Hawaii spearfishing is as good as it gets with spearfishing conditions ranging from shallow reef waters to open ocean areas and fish aplenty!
Today's spearfishermen (and women) have pushed their sport to limits unimaginable not too long ago! Interestingly, while scuba diving has remained relatively popular, free-diving has become the preferred venue for Hawaii spearfishing for the greater number of Hawaii divers.
Spearfishing equipment can range from the simple Hawaiian sling, or three-prong as they're more commonly referred (a spear with a rubber at the end), to the most sophisticated spearguns resembling long rifles powered by one to four rubbers. But whichever way you go, it's all fun!
My brother-in-law, James Kawasaki (right), and friend, Ray Fukada, display two black ulua they speared in the waters off the Big Island's Kohala coast using custom wooden spearguns they constructed on their own.
Today, the most popular Hawaii spearfishing involves free-diving with weights, over-sized fins, and wetsuits enabling the divers to go to depths of sixty to over a hundred feet.
The weights enable the diver to descend rapidly without having to waste energy by kicking against his own bouyancy while the large fins offer good propulsion while allowing the diver to kick much more slowly.
Despite the warmth of Hawaii's waters, the use of wetsuits has become standard equipment even for Hawaii spearfishing due to the lower temperatures of the depths into which they now descend and the duration of their dives. And, besides, it's nice to have a protective skin when you're wrestling with a fish that's close to your size!
Of course, it's not just equipment as one has to be able to hold his/her breath long enough to spend that kind of time underwater.
James Kawasaki surfaces with a mahimahi speared in very deep waters off the Big Island which they access on jet skis.
The improvement in gear and ability of today's skin divers have brought them to pursue their trophies in blue water where in the past were only fished by trolling or bottom fishing from boats! Pelagic fish like ahi (tuna), mahimahi, ono, and even sailfish and marlin are now included in the targets these blue-water hunters are now pursuing.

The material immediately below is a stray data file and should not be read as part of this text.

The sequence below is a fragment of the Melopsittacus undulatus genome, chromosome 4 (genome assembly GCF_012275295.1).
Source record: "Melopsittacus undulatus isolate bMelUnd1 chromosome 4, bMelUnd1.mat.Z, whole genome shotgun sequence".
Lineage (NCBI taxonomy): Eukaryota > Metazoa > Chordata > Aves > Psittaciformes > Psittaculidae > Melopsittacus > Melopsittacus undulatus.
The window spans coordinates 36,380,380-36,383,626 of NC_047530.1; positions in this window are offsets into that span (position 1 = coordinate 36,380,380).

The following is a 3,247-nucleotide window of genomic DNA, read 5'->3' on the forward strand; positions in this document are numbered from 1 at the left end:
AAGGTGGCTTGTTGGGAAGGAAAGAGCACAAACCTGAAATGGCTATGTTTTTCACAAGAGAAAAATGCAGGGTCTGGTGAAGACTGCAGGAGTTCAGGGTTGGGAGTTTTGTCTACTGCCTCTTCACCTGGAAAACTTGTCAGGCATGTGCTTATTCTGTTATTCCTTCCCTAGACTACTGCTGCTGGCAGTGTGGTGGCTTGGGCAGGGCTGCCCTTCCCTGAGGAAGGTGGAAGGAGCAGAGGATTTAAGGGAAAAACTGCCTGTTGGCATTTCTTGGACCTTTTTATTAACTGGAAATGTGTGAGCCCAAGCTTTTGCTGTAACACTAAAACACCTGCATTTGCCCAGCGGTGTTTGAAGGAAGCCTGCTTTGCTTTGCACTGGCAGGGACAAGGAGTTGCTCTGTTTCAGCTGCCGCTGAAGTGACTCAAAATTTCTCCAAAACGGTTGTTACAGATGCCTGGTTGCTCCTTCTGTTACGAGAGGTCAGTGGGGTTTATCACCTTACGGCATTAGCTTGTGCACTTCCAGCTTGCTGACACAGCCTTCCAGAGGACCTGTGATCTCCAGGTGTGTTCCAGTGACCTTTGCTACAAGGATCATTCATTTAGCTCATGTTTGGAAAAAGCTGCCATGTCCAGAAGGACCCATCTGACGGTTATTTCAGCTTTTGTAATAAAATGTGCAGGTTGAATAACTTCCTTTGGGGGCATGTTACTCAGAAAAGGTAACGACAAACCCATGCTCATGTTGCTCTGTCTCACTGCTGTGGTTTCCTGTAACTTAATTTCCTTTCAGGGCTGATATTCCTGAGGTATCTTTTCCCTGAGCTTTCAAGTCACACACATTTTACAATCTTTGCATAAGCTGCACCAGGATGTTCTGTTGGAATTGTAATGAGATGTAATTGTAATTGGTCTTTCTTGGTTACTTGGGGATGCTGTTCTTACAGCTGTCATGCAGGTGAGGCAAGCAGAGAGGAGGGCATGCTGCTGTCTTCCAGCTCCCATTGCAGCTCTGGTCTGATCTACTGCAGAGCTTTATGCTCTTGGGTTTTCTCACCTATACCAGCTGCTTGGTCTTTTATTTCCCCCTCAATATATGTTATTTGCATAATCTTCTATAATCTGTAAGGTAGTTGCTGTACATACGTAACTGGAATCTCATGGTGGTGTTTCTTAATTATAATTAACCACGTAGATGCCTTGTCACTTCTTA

Graphic Nature Hawaii includes deep sea art created by James Kawasaki with awesome results! Check out his art!
For Gyotaku artist, Naoki Hayashi, the challenge is not in how far one can shoot a fish but rather how close he can get before releasing his spear. To accomplish this, he often mimics fish and stages situations to attract the attention and pique the curiosity of the fish he's pursuing. Using dead fish held close to his body, he'll often pretend he's a decaying fish to attract hungry predators like ono, mahi, and others that are roaming near the surface. For bottom feeders, he might throw sand and pretend he's scavenging the bottom, an action which quickly brings fish right to him as they see the agitated sand.
Gyotaku Artist/Diver, Naoki Hayashi, pursues big game in Hawaii's warm offshore waters and balances his in-water time by producing Hawaii's best known gyotaku pieces.
Here's an account by Lewis & Clark student, Marcus Chun, on spearing his first ulua! Since he'll be returning to Hawaii for good after one more semester, there'll probably be much more fish coming on this page.
Beautiful fish, Marcus, and thanks for sharing the experience and for the great tip!!
"This Omilu Ulua is 12 pounds and it was speared in Kahuku on 6-25-05. It is the biggest fish that I have ever speared. I was holding my breath and hiding in a sand pocket in the reef at a depth of 15 feet.
I was grabbing sand and throwing it up in front of my face to mimic feeding fish, which is a technique that works to lure in many curious reef fish closer to you. I tried to hide my body as well as I could and not make any unnecessary movements which could spook the fish. Lying as still as you can also conserves your precious oxygen supply.
I was waiting for a school of uhu (parrot fish) to come closer, and all of a sudden this ulua appeared from my right. I lifted my 100 cm gun and aimed for the eye. The spear penetrated just below the eye. It was a solid shot so the ulua did not fight as fiercely as I thought it would. I was ecstatic to finally land an ulua after years of trying.
That is the beauty of diving. You never know what you will see below the surface."
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